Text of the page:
The true story of Damini and Champakali
Damini was 55 when she was rescued from her "owners" in early 1998. She was sent to live at the Prince fo Wales Zoo in Lucknow, India, where she spent five months alone in the zoo before being joined by Champakali. Champakali, a working elephant had been granted maternity leave from her job carrying tourists and officials for the India Forest Department - the first elephant granted maternity leave for any forest department elephant.
When Champalaki arrived at the zoo in September 1998, the two elephants, Champa and Damini became inseparable in no time... to the relief of the Forestry Department and Zoo officials who were extremely worried about who would nurse Champa. But Damini took up the job instantly.
It is rare for working elephants to become pregnant according to officials, because there are no males among them. But a wild bull elephant had impregnated Champakali and because no one at the Forest Department witnessed the mating, the expected date of delivery was uncertain. In the wild, it is customary with a pregnant elephant in a herd where the real aunt or the other experienced relation acts as midwife. If an elephant chooses to deliver while standing - which is what the prefer - then the calf falls to the ground from a height and may get hurt or even die from the fall. So the midwife makes a cushion of sorts with her trunk to work as a shock-absorber. The midwife also breaks the amniotic membrane from the new newborn if it fails to break. But even before delivery, the aunt remains with the pregnant one to help her cope with pains. She also helps the mother in post-natal care of the calf.
This is what Damini assumed. She undertook the role of aunt, nurse and midwife for Champakali.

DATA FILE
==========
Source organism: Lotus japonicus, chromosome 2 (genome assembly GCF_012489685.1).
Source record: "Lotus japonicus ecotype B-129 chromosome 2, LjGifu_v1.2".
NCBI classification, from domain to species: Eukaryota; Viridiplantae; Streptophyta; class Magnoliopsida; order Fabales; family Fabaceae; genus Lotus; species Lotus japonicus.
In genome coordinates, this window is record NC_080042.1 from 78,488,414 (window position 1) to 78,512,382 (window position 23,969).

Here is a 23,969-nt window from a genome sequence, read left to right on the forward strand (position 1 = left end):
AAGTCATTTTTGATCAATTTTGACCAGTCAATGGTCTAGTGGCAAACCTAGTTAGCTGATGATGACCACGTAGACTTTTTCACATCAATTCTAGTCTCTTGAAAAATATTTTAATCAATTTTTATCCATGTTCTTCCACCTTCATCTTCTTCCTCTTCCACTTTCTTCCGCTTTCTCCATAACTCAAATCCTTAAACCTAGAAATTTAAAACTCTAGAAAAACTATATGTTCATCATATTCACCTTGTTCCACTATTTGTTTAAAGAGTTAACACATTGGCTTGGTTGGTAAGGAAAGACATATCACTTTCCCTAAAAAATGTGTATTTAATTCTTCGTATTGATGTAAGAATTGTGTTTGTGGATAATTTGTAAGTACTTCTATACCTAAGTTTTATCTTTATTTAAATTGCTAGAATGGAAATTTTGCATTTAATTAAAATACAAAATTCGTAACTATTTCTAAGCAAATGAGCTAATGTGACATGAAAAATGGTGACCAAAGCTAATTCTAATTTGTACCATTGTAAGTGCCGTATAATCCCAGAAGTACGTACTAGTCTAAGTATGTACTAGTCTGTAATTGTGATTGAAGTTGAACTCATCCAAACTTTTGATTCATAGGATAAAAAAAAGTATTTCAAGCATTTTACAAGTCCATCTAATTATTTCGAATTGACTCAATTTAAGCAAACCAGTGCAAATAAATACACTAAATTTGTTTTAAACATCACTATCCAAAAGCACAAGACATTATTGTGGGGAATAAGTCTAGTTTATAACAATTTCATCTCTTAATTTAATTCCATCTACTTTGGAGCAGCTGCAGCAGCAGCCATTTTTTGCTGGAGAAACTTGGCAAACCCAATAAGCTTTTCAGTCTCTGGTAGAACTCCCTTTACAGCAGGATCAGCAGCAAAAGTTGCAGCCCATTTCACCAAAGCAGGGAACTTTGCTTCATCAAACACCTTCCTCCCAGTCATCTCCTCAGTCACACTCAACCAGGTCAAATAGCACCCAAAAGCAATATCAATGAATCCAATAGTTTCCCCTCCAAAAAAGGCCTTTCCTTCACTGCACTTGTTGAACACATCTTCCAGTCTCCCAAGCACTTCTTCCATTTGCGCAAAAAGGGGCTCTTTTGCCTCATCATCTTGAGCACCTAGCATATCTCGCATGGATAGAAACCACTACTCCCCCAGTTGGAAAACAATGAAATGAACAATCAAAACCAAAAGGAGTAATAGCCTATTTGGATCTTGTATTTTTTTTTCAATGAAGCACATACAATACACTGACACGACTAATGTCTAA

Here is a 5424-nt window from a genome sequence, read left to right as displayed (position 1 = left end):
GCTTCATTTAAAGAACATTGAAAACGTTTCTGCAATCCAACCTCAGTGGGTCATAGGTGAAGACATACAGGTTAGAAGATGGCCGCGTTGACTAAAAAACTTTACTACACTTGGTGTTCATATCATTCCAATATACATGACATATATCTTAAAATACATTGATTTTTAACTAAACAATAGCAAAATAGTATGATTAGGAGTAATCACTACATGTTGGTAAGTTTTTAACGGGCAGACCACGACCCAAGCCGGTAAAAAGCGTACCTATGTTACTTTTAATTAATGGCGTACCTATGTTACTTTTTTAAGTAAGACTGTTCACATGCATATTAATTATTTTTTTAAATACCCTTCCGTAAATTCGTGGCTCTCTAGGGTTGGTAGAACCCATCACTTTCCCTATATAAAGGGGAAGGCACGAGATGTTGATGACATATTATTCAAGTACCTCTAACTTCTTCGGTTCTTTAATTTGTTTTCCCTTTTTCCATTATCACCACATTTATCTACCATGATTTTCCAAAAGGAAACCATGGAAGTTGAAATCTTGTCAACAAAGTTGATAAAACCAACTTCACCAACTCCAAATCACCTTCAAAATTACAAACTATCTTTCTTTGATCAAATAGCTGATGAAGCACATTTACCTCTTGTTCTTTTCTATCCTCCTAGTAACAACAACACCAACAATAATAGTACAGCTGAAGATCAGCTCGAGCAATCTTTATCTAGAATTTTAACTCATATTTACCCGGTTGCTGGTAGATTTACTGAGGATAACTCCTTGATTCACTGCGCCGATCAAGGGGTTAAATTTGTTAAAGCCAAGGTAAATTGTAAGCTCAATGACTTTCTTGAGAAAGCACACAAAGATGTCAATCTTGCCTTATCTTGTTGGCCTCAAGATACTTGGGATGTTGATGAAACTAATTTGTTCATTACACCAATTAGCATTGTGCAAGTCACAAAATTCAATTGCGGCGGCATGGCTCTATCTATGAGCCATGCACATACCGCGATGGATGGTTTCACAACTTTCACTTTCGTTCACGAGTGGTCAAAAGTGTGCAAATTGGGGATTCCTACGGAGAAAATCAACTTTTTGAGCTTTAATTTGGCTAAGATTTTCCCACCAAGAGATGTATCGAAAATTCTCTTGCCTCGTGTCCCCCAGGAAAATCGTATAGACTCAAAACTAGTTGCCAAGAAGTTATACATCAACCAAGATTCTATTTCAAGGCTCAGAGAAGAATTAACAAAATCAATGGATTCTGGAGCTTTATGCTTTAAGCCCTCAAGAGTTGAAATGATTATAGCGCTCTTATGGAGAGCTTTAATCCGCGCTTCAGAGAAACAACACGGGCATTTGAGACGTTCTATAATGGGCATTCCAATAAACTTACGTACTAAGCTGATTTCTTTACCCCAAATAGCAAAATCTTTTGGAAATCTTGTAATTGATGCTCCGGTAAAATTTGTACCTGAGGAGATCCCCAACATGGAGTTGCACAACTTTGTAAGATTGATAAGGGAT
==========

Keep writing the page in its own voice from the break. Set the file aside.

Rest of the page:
When Champalaki started to show advanced stage of pregnancy, Damini turned protective and caring toward Champa. Whenever Champa suffered labor pain, Damini rushed to her and caressed her. Damini ate only after Champa was fed and always trailer her when Champa took a stroll within the enclosure. She made herself available at all hours and Champakali lapped up the attention.
The first elephant to be granted maternity leave was pampered, mothered and loved since the day she arrived at the zoo. They had already christened the 'daugther-to-be' "Puhlkali" and she was eagerly awaited by the staff at the zoo and the Department of Forestry.
But, Champakali died while giving birth to a stillborn calf on April 11, 1999.
Unable to bear her death, Dr. Shukla, the zoo veterinarian who had been documenting every moment of Champakali's pregnancy, fell unconscious and had to be hospitalized. Niaz Ahmed, who helped care for Champakali for seven months was also hospitalized, overwhelmed with grief.
Damini stood, weeping by Champakali's body. At first she stood in one place for nine days, refusing food or water despite India's record heat wave. Her legs swelled up and gave way. She fell to the ground and layed on her side, staring at the staff with her eyes, moist with tears.
Doctors pumped more than 100 botles of glucose, saline and vitamins into her, set up fans against the blazing Indian heat, and tried to help her stand. But Damini remained on her side, weeping, her head and ears drooping, loose skin sagging and bone protruding.
She did not recover from the loss of her beloved Champa.
Damini died of starvation on May 5, 1999, twenty for days after Champakali died giving birth... to a stillborn child.